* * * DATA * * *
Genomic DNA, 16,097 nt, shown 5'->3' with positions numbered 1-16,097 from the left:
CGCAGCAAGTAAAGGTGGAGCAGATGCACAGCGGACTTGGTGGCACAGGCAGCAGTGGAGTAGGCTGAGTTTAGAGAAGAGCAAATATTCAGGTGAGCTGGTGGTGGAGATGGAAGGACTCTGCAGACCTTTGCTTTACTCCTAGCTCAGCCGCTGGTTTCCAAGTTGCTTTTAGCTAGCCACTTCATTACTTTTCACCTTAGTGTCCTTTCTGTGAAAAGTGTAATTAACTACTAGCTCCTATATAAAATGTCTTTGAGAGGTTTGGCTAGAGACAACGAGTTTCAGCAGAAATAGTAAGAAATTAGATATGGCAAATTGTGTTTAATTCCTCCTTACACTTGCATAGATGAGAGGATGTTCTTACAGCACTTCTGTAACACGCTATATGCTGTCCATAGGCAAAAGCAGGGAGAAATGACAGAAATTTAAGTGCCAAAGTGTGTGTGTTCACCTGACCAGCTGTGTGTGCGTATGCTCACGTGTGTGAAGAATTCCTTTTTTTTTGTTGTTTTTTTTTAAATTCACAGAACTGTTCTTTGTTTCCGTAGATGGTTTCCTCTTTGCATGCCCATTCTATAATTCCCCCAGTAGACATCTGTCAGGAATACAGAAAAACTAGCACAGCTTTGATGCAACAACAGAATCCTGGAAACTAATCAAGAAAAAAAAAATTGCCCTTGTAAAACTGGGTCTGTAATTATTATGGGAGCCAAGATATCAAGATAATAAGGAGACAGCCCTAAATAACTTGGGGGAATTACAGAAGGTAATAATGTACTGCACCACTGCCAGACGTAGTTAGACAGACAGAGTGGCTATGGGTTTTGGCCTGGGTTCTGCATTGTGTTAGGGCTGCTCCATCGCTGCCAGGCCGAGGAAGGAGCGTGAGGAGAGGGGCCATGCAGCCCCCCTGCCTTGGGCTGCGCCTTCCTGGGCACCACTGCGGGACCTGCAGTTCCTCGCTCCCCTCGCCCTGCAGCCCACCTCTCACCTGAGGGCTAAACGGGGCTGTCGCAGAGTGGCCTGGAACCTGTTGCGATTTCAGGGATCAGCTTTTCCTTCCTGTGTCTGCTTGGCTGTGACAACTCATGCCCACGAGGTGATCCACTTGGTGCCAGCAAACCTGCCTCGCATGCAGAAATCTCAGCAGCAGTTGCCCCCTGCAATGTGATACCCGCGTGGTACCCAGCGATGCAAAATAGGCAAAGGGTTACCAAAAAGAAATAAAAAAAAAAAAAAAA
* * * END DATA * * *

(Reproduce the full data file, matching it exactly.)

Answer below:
Genomic DNA, 16,097 nt, shown 5'->3' with positions numbered 1-16,097 from the left:
CGCAGCAAGTAAAGGTGGAGCAGATGCACAGCGGACTTGGTGGCACAGGCAGCAGTGGAGTAGGCTGAGTTTAGAGAAGAGCAAATATTCAGGTGAGCTGGTGGTGGAGATGGAAGGACTCTGCAGACCTTTGCTTTACTCCTAGCTCAGCCGCTGGTTTCCAAGTTGCTTTTAGCTAGCCACTTCATTACTTTTCACCTTAGTGTCCTTTCTGTGAAAAGTGTAATTAACTACTAGCTCCTATATAAAATGTCTTTGAGAGGTTTGGCTAGAGACAACGAGTTTCAGCAGAAATAGTAAGAAATTAGATATGGCAAATTGTGTTTAATTCCTCCTTACACTTGCATAGATGAGAGGATGTTCTTACAGCACTTCTGTAACACGCTATATGCTGTCCATAGGCAAAAGCAGGGAGAAATGACAGAAATTTAAGTGCCAAAGTGTGTGTGTTCACCTGACCAGCTGTGTGTGCGTATGCTCACGTGTGTGAAGAATTCCTTTTTTTTTGTTGTTTTTTTTTAAATTCACAGAACTGTTCTTTGTTTCCGTAGATGGTTTCCTCTTTGCATGCCCATTCTATAATTCCCCCAGTAGACATCTGTCAGGAATACAGAAAAACTAGCACAGCTTTGATGCAACAACAGAATCCTGGAAACTAATCAAGAAAAAAAAAATTGCCCTTGTAAAACTGGGTCTGTAATTATTATGGGAGCCAAGATATCAAGATAATAAGGAGACAGCCCTAAATAACTTGGGGGAATTACAGAAGGTAATAATGTACTGCACCACTGCCAGACGTAGTTAGACAGACAGAGTGGCTATGGGTTTTGGCCTGGGTTCTGCATTGTGTTAGGGCTGCTCCATCGCTGCCAGGCCGAGGAAGGAGCGTGAGGAGAGGGGCCATGCAGCCCCCCTGCCTTGGGCTGCGCCTTCCTGGGCACCACTGCGGGACCTGCAGTTCCTCGCTCCCCTCGCCCTGCAGCCCACCTCTCACCTGAGGGCTAAACGGGGCTGTCGCAGAGTGGCCTGGAACCTGTTGCGATTTCAGGGATCAGCTTTTCCTTCCTGTGTCTGCTTGGCTGTGACAACTCATGCCCACGAGGTGATCCACTTGGTGCCAGCAAACCTGCCTCGCATGCAGAAATCTCAGCAGCAGTTGCCCCCTGCAATGTGATACCCGCGTGGTACCCAGCGATGCAAAATAGGCAAAGGGTTACCAAAAAGAAATAAAAAAAAAAAAAAAA